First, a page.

LGBT Rights (5): Same-Sex Marriage and the Rights of a Democratic Majority

The (in)famous Prop 8, banning same-sex marriage in California, was approved by a democratic majority. This raises the interesting question whether democracy means something more than majority rule. Does democracy mean that a majority can decide whatever it wants? I don’t think so. That would not be a democracy but a tyranny of the majority. Democracy is much more than simple majority rule. (By the way, dictatorships can also have majority approval, but that doesn’t make them democracies).

The decisions of a majority have to take place within a framework of rules. These rules have two functions.

  • First, they facilitate the decision making (e.g. rules on free speech, freedom of assembly and association etc.), and therefore they cannot, logically, be violated without undermining the whole system.
  • Secondly, these rules limit the kind of decisions that can be taken by the majority. For instance, majorities cannot decide to violate the human rights of a minority. Why? Because these latter rules are basically the same as the former ones. The rules necessary for the successful operation of majority rule are the same, or at least profoundly connected to, the rules granting protection to the minorities. This is called the interdependence of human rights.

If a democratic majority decides to enact laws or policies that violate the human rights of minorities (or individuals, or even majorities), then courts have to step in and enforce the rules of the game. This is not judicial activism by anti-democratic and elitist judges infringing on the democratic rights of the people. It’s judges enforcing democracy, but democracy as something more and better than tyranny of the majority.

We have a clear example of all this in the case of Prop 8 (unfortunately, the courts don’t seem to be playing their constitutional role, yet):

It is our position in this case that Proposition 8, as upheld by the California Supreme Court, denies federal constitutional rights under the equal protection and due process clauses of the constitution. The constitution protects individuals’ basic rights that cannot be taken away by a vote. If the people of California had voted to ban interracial marriage, it would have been the responsibility of the courts to say that they cannot do that under the constitution. We believe that denying individuals in this category the right to lasting, loving relationships through marriage is a denial to them, on an impermissible basis, of the rights that the rest of us enjoy…I also personally believe that it is wrong for us to continue to deny rights to individuals on the basis of their sexual orientation. Ted Olson (source)

There is some discussion on whether the courts should be playing a role in this. Some gay rights advocates insist that it is better to work on public opinion and hope for a general public approval of same-sex marriage in the decades to come. Of course this is a useful strategy, if perhaps somewhat naive (who knows what would have happened to the civil rights movement had the same strategy been applied then). However, the dismissal of any role for the courts, for example because of the fear of a popular backlash against equal rights enforced by unelected courts, amounts to a profound misunderstanding of democracy.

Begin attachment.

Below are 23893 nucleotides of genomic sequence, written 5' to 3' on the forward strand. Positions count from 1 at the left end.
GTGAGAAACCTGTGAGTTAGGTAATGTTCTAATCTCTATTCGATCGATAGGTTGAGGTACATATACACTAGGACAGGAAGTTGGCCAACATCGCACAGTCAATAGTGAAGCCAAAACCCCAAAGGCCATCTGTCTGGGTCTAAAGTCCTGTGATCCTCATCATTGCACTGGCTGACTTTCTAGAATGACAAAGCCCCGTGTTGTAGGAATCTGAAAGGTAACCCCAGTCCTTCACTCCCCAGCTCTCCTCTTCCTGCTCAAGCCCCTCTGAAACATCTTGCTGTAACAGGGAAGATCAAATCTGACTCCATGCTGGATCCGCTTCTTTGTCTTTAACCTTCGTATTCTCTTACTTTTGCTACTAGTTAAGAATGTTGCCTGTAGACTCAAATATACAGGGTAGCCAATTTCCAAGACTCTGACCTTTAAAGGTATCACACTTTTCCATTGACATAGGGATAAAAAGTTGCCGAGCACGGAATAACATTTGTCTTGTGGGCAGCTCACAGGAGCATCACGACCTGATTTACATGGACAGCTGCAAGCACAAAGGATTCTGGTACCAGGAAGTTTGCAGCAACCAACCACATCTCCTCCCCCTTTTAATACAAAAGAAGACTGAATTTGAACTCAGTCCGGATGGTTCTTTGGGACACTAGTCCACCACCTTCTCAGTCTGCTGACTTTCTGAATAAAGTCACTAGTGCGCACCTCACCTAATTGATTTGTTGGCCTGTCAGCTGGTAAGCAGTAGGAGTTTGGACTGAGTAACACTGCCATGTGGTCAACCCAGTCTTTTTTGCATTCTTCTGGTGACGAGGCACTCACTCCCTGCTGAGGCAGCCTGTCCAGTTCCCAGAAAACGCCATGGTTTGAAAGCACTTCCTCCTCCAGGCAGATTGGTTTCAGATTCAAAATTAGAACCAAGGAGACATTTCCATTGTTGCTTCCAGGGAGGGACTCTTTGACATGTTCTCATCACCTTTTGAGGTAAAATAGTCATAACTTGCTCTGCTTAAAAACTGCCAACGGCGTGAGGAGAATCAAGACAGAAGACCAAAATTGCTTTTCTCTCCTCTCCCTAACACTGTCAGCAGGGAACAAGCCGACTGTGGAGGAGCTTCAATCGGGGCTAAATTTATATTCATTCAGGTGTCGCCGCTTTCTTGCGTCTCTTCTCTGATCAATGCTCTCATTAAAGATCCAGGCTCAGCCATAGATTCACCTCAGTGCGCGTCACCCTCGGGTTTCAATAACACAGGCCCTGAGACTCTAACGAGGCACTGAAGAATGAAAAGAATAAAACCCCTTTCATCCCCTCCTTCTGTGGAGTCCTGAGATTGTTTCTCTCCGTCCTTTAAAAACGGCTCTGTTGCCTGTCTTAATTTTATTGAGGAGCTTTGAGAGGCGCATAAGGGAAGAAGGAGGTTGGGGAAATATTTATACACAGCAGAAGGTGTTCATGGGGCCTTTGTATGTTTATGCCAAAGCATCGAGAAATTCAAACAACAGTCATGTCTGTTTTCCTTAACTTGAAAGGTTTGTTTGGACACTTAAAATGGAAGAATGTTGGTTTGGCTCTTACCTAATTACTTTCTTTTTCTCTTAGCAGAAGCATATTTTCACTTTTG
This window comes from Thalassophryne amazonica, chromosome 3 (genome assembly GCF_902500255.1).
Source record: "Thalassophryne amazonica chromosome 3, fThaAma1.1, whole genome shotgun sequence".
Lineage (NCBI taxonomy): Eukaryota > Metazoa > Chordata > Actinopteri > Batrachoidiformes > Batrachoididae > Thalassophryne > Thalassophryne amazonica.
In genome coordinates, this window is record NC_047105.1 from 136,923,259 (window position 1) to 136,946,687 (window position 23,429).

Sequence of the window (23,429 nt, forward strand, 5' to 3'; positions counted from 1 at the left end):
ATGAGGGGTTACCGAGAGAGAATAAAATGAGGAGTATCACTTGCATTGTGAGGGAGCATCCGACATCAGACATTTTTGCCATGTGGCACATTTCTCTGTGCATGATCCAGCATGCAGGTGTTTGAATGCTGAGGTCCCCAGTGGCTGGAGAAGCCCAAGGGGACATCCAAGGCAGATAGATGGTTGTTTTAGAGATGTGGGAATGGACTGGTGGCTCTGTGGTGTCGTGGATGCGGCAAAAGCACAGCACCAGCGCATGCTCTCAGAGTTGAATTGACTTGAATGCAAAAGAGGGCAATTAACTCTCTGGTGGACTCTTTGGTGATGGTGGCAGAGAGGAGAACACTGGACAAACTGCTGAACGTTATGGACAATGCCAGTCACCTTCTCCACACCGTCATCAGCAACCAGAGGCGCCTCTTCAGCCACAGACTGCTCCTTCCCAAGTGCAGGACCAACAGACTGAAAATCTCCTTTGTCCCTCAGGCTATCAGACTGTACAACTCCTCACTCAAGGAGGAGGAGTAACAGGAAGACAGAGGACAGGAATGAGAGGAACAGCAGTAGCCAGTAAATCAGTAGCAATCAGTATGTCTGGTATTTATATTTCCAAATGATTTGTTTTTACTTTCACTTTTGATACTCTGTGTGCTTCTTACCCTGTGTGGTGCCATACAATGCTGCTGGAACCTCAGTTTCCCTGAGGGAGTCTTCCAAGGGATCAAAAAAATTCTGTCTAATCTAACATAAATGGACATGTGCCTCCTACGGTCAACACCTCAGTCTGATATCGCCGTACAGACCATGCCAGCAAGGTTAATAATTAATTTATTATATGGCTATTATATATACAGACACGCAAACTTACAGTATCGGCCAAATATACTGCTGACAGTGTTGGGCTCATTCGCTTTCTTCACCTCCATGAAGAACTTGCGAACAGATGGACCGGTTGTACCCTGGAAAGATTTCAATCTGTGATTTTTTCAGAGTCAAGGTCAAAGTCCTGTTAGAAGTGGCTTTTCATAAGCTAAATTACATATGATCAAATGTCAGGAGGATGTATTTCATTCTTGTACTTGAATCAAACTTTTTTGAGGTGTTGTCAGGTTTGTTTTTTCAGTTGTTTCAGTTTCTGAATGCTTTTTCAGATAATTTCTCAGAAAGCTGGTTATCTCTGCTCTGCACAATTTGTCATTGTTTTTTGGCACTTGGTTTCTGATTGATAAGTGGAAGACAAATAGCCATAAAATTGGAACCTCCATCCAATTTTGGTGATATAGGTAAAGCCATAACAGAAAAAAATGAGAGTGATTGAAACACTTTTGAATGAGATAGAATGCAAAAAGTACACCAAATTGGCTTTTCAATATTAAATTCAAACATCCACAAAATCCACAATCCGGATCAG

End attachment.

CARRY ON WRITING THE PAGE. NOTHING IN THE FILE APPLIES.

5 thoughts on “LGBT Rights (5): Same-Sex Marriage and the Rights of a Democratic Majority”

  1. A minority has the same rights as the majority. The majority believes that gay marriges are not right according to God. Trying to put God on the spot will not work. There should be some way for you guys to get the same rights that straights have without marrying in the religious sense, or that violates the values and mores of the majority. True marriage is not possible for your even if you want your lifestyle ‘marriage’. You seem to want it all your way and your lifestyle be accepted by all people. Be sensible. This will never happen unless a majority of people become enslaved to PC instead of God’s laws. And you cannot say that God approves of your lifestyle, although He does love you and hopes for your enlightenment. However, the sex urge is very strong for all people, and I don’t think your’ll give up your ways to follow the eternal moral laws. Certainly people of all stripes give in to it. Please don’t have the silly and dirty gay parades. You cannot imagine how that hurts all of you.


  2. Anonymous, though you speak about “God’s law,” I’ll have you know that America operates under the Constitution of the United States. There’s a little thing called the separation of church and state. Not everyone is a Christian, mind you. Why should they be subject to your religious codes? (I’d point out the Bible has many absurd religious dictates that no sensible person would ever follow–not even you, I’m sure. Never mind, though, that the Bible does not even speak on homosexual marriage.)